The child stopped to look at the violinist again, but the mother pushed hard and the child continued to walk, turning his head the whole time.
This action was repeated by several other children, but every parent - without exception - forced their children to move on quickly.

At 45 minutes, the musician played continuously. Only 6 people stopped and listened for a short while.
About 20 gave money but continued to walk at their normal pace. The man collected a total of $32.

After 1 hour, he finished playing and silence took over.
No one noticed and no one applauded.
There was no recognition at all.

No one knew this, but the violinist was Joshua Bell, one of the greatest musicians in the world.
He played one of the most intricate pieces ever written, with a violin worth $3.5 million dollars.
Two days before, Joshua Bell sold-out a theater in Boston where the seats averaged $100 each to sit and listen to him play the same music.

This is a true story. Joshua Bell , playing incognito in the D.C. Metro Station, was organized by the Washington Post as part of a social experiment about perception, taste and people's priorities.

This experiment raised several questions:

*In a common-place environment, at an inappropriate hour, do we perceive beauty?

*If so, do we stop to appreciate it?

*Do we recognize talent in an unexpected context?

One possible conclusion reached from this experiment could be this:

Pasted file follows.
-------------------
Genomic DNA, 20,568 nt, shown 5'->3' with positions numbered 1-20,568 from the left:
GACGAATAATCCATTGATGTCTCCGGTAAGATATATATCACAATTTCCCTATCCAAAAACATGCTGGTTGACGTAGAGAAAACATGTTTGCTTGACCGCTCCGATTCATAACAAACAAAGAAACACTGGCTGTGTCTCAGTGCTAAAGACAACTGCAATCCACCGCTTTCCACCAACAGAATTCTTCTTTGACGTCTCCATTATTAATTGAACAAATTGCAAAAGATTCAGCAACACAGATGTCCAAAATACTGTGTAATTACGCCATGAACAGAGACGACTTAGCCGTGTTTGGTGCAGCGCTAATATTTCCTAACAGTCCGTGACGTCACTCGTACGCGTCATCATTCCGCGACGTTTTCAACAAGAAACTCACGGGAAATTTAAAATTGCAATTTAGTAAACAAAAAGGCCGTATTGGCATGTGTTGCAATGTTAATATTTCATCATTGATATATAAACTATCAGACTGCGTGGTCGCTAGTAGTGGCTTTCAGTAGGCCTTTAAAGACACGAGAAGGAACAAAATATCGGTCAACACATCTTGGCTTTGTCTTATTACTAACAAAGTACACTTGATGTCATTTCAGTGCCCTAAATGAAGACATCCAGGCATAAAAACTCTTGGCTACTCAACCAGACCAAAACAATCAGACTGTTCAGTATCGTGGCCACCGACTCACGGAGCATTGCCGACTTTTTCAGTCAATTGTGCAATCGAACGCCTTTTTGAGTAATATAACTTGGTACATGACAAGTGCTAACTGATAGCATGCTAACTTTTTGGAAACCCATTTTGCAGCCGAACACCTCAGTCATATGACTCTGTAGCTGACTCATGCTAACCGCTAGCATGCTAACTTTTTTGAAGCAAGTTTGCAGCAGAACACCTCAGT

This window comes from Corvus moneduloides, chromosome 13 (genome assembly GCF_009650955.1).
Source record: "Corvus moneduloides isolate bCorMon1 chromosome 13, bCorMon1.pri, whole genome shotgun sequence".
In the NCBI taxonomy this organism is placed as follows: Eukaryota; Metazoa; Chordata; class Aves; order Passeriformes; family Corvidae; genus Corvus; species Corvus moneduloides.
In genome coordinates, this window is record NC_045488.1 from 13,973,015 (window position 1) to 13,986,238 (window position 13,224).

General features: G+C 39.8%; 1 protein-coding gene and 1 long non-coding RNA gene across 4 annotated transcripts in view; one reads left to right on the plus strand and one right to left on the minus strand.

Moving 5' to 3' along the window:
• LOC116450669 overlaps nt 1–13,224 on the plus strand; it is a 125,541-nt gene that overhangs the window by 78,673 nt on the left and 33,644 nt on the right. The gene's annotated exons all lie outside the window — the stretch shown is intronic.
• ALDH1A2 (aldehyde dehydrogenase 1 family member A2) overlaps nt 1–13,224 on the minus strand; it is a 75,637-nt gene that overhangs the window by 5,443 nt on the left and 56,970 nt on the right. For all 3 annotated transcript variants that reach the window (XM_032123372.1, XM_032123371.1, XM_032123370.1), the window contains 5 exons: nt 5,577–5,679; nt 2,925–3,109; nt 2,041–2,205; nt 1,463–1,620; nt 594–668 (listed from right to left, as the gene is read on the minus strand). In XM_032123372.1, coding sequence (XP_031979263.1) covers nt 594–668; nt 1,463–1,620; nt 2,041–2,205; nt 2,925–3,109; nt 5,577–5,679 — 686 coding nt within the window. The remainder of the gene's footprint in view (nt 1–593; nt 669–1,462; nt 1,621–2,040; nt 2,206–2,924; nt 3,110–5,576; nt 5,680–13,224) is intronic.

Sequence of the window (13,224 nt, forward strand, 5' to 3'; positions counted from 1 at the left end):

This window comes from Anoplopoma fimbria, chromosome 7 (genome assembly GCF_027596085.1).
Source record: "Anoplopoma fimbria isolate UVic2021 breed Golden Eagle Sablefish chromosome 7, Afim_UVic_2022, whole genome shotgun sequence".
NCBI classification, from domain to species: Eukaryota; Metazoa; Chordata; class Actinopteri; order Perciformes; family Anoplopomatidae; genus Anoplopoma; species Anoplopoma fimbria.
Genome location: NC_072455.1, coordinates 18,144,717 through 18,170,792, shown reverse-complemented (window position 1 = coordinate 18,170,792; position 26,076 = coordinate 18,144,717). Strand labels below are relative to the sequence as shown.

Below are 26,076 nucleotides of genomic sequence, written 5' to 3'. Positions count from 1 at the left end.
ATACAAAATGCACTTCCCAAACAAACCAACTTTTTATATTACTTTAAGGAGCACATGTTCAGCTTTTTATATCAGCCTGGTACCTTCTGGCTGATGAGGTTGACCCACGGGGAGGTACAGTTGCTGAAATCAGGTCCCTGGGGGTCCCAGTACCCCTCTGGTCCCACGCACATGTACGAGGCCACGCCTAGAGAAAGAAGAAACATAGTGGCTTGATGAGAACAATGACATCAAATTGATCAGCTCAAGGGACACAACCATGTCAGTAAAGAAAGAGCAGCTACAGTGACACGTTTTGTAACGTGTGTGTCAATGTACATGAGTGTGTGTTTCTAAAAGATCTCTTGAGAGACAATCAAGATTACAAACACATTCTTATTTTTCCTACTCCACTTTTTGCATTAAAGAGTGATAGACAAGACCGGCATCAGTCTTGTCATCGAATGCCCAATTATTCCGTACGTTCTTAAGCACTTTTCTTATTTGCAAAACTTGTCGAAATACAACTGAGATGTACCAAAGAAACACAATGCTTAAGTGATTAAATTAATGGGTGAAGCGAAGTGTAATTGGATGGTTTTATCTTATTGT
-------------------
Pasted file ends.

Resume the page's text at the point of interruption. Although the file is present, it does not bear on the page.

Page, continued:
If we do not have a moment to stop and listen to one of the best musicians in the world, playing some of the finest music ever written, with one of the most beautiful instruments ever made . . .

How many other things are we missing? And, what are the consequences of rushing thru life?

Thursday, July 1, 2010

Tomorrow May Be Your Turn

I was touched by this and wanted to share it with you.
I wish I could credit the author, but have no idea who wrote this.

True Love

It was a busy morning, about 8:30, when an elderly gentleman in his 80's arrived to have stitches removed from his thumb.

He said he was in a hurry as he had an appointment at 9:00 am.

I took his vital signs and had him take a seat, knowing it would be more than an hour before anyone would to able to see him.

I saw him looking at his watch and decided, since I was not busy with another patient, I would evaluate his wound.

On exam, it was well healed, so I talked to one of the doctors, got the needed supplies to
remove his sutures and redress his wound.

While taking care of his wound, I asked him if he had another doctor's appointment this morning, as he was in such a hurry.

The gentleman told me no, that he needed to go to the nursing hometo eat breakfast with his wife.

I inquired as to her health.

He told me that she had been there for a while and that she was a victim of Alzheimer's Disease.
As we talked, I asked if she would be upset if he was a bit late.

He replied that she no longer knew who he was, that she had not recognized him in five years now.
I was surprised, and asked him, 'And you still go every morning, even though she doesn't know who you are?'

He smiled as he patted my hand and said, 'She doesn't know me, but I still know who she is.'

I had to hold back tears as he left.
I had goose bumps on my arm, and thought, 'That is the kind of love I want in my life.'
True love is neither physical, nor romantic.

True love is an acceptance of all that is, has been, will be, and will not be.

The happiest people don't necessarily have the best of everything; they just make the best of everything they have.

I hope you share this with someone you care about. I just did.

'Life isn't about how to survive the storm, but how to dance in the rain.'

We are all getting Older.

Tomorrow may be your turn.
Sandra - Caregiver Guru for the Caregiver Generation